Both services offer 30-day money-back guarantees. So, while our card would be charged right off the bat, we would be able to get our money back if we reached out to cancel the service within 30 days of subscribing, with no questions asked. Of course, ProtonVPN does offer a free version, but the features are so minimal that it wouldn’t really be a fair representation of the service.
We give NordVPN the win on cost. Their year option is more affordable, and we like that they gave us the flexibility to sign on for different amounts of time. The Visionary offering is astronomically more expensive for an insignificant increase in features. Lastly, it’s hard to keep track of what features we get in what package.
And now, we can end on a unifying note. Here are the things ProtonVPN and NordVPN have in common, so no matter which option you go with, you’ll be covered.
- Encryption standards: Both services make good use of AES-256 encryption, the highest standard, and the most commonly used method.
- Outside of Five Eyes, Nine Eyes, and 14 Eyes jurisdictions: With NordVPN’s headquarters in Romania, and ProtonVPN in Switzerland, both companies are located outside of Five Eyes, Nine Eyes, and 14 Eyes jurisdictions. This means that they can never be forced to fork over our data to anyone, even to the government. We’re paranoid that we’re always being surveilled, especially by the GPS on our phones,2 so it’s important that both services cover their bases here.
- Ability to torrent: We shared our favorite memes via peer-to-peer file sharing, or torrenting, with our pals across the room with both services.
- Kill switch: Lastly, both services came with a kill switch. A kill switch is a network lock feature that is an excellent fail-safe for the unlikely event that a VPN connection fails. If our VPN failed, the kill switch would close out all our web traffic, so we don’t risk exposure even if only for a short period of time.
Now that we can finally come up for air, we’re ready to declare a winner. After careful consideration, if we had to choose between these two great options, we would go with NordVPN. Their reach is far more expansive, beating out ProtonVPN on the number of servers, as well as countries operated in. Plus, we watched Netflix in other countries without signing on for the more expensive option and enjoyed the flexibility in contract length.
All said, there are a few caveats to consider that might make you choose ProtonVPN, namely split tunneling. This was ProtonVPN’s clear advantage since NordVPN doesn’t offer that feature. Additionally, ProtonVPN did have some ultra-cheap options, including a free version. While the limitations caused the product to fall short of our VPN needs, if you’re lower maintenance than we are (and we know we’re VPN divas), it could be a great option.
Here’s a cheat sheet to find the VPN that’s not just the best by our standards, but is the perfect match for your specific needs.
We recommend ProtonVPN if you…
- Are okay with a bare-bones VPN: While ProtonVPN has an affordable option, you’ll only be able to connect two devices. However, if you’re just looking to protect your phone or work computer, it could be a good and affordable solution.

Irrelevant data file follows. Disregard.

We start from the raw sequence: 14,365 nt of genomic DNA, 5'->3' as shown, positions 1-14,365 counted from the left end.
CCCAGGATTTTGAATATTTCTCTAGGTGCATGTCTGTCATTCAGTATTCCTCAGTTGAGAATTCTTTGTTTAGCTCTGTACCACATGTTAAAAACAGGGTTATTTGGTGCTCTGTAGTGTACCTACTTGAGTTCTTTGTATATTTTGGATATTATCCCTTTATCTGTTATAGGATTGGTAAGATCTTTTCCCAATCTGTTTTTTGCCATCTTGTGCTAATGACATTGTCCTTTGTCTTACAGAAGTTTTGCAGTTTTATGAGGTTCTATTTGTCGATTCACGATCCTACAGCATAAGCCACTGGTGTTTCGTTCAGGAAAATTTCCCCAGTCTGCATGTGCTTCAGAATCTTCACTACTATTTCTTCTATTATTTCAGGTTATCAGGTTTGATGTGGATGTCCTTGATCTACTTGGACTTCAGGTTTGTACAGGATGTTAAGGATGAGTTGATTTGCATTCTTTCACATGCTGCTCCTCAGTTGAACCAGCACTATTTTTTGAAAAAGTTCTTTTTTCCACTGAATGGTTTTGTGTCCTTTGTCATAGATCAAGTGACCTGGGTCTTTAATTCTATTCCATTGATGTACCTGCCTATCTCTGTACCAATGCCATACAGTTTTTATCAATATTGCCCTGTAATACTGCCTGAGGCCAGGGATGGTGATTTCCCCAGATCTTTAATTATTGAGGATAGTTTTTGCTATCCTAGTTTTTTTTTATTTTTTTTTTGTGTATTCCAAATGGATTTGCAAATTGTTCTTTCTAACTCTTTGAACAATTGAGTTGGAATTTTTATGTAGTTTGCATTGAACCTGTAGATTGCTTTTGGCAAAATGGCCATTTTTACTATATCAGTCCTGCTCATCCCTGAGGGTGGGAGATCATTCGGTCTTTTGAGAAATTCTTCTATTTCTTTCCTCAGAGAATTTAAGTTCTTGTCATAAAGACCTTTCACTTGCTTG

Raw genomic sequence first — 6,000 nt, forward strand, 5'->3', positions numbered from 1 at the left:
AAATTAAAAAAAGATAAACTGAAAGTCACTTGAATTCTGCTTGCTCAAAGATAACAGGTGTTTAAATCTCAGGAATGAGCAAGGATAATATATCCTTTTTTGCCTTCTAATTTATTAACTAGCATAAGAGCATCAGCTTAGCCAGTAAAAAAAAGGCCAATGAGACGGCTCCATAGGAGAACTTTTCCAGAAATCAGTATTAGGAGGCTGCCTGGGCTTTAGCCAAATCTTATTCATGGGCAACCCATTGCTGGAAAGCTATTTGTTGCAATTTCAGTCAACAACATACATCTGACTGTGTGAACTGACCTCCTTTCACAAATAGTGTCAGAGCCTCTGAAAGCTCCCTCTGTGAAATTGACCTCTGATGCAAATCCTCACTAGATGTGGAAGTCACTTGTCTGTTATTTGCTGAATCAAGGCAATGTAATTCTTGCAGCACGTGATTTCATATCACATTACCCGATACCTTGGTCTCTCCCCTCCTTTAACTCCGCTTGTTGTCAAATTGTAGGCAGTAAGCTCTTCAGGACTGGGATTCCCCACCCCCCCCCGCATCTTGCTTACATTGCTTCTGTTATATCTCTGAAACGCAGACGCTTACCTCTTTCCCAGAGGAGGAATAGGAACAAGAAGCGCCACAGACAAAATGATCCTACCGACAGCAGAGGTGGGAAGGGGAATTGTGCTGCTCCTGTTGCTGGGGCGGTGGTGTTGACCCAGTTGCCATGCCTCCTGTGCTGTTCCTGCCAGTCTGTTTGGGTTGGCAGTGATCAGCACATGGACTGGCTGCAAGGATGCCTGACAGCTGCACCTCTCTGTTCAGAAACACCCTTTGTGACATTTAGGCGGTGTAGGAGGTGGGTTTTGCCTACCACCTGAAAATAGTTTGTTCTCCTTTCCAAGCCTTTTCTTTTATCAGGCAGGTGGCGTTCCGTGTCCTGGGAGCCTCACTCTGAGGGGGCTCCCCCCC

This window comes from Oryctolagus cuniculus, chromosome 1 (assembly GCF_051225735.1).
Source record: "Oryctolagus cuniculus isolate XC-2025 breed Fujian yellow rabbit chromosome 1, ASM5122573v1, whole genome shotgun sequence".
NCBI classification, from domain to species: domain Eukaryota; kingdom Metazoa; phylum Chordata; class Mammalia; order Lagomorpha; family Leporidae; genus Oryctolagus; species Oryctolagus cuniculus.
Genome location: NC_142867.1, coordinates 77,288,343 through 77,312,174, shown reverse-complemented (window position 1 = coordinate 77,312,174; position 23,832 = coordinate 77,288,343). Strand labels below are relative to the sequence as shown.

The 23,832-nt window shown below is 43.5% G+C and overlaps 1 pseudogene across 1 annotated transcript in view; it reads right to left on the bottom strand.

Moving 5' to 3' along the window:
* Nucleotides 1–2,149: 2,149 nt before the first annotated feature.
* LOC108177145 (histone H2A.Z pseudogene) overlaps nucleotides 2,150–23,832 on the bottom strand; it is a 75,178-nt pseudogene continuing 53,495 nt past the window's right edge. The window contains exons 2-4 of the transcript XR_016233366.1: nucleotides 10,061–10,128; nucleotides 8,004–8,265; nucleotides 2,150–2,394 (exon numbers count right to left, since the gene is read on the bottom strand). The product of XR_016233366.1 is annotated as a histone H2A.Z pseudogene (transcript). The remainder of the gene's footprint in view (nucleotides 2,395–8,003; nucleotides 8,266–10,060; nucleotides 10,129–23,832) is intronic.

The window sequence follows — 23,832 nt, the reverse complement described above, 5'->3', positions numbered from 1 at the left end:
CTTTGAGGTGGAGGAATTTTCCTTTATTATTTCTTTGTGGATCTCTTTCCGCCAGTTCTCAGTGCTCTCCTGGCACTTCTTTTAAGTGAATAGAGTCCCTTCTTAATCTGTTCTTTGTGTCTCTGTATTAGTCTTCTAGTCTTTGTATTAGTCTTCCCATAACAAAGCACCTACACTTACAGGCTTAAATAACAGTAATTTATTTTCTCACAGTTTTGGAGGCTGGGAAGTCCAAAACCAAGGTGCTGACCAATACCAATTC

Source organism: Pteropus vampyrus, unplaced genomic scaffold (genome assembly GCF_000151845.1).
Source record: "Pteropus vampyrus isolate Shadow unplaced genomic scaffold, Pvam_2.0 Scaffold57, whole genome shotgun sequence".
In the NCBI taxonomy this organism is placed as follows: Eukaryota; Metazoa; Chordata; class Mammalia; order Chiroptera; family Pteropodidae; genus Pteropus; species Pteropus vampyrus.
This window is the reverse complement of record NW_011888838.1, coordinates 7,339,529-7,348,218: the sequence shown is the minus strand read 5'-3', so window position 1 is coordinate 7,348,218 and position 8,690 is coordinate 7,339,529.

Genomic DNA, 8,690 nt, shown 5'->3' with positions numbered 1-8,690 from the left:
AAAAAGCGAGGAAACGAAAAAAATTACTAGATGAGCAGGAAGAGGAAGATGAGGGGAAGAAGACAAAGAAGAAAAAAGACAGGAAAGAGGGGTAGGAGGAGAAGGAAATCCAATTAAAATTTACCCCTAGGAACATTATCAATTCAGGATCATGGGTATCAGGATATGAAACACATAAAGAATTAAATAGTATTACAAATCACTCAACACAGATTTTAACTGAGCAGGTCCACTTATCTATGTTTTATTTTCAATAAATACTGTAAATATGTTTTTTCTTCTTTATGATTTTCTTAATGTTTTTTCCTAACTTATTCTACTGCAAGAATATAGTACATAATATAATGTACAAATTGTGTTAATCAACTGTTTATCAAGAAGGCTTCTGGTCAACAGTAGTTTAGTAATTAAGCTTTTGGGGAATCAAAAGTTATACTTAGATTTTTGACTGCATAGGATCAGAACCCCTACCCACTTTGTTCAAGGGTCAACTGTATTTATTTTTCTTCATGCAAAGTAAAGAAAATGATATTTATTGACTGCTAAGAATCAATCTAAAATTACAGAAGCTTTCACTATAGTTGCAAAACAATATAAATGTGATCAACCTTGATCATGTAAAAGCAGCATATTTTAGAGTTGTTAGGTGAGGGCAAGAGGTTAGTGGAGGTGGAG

- Care about your IP address: We liked that ProtonVPN offered us dynamic IP addresses that rotated each time we used the service.
- Plan to use split tunneling: We liked that we were able to use both public and private Internet at the same time, something that NordVPN doesn’t offer.
But it might be better to opt for NordVPN if you want…
- Further reaching global scope: NordVPN has over 5,000 servers set up across 60 countries, which is much more expansive than ProtonVPN’s 1,060.
- Access to international Netflix at a lower cost: You’ll be able to view international content on Netflix regardless of which contract length you opt for.
- More accessible customer service: NordVPN, in addition to its online database, offered a 24/7 live chat to take advantage of if we needed a question answered in a pinch.
All said it’s entirely possible that neither of these VPNs is right for you. If that’s the case, we’ve got plenty of resources for you to leaf through in your tireless quest to protect your Internet security. A great place to start out is our review of the best VPNs. Additionally, if you were tempted by ProtonVPN’s affordable options, but the service didn’t make the cut, we’ve got more cost-effective options in our best cheap VPNs article. Happy hunting!
Frequently Asked Questions
VPNs can be a bit confusing, so we get a lot of questions when comparing ProtonVPN to NordVPN. Here are the ones we get the most, with answers to boot.
Is ProtonVPN a good VPN?
ProtonVPN is a good VPN, although it only has 568 servers worldwide. However, the company is based in Switzerland, a non-member country to Five Eyes, Nine Eyes, and 14 Eyes, so it will never be forced to share customer data with the government. Plus, the company itself only keeps users’ email addresses, payment information, and the timestamps of their connections and does not log their IP addresses or URLs visited. And with a kill switch, Netflix, torrenting access and split tunneling, ProtonVPN has everything we look for in a VPN.
Can ProtonVPN be trusted?
ProtonVPN can be trusted. The company is based in Geneva, Switzerland, a Five Eyes non-member. ProtonVPN also doesn’t log users’ IP addresses or any of the websites they visit, just their payment information, connection timestamps and email addresses to uphold their accounts. Plus, ProtonVPN encrypts their web activity data with AES-256, the industry standard for encryption.
Is NordVPN really private?
NordVPN is really private. The company does not log when or where the user connects to the VPN, nor their IP addresses, websites visited, files downloaded, etc. Instead, all of this information remains in the encrypted tunnel, protected by AES-256 encryption.
Is a VPN legal?
In the U.S., a VPN is legal. However, there are some countries where VPNs are not legal, such as China, North Korea, Belarus, Russia, and more.
The Guardian. (2015). Billions well spent: the future of Netflix and its secret users.
Vice. (2020). Private Intel Firm Buys Location Data to Track People to their ‘Doorstep'.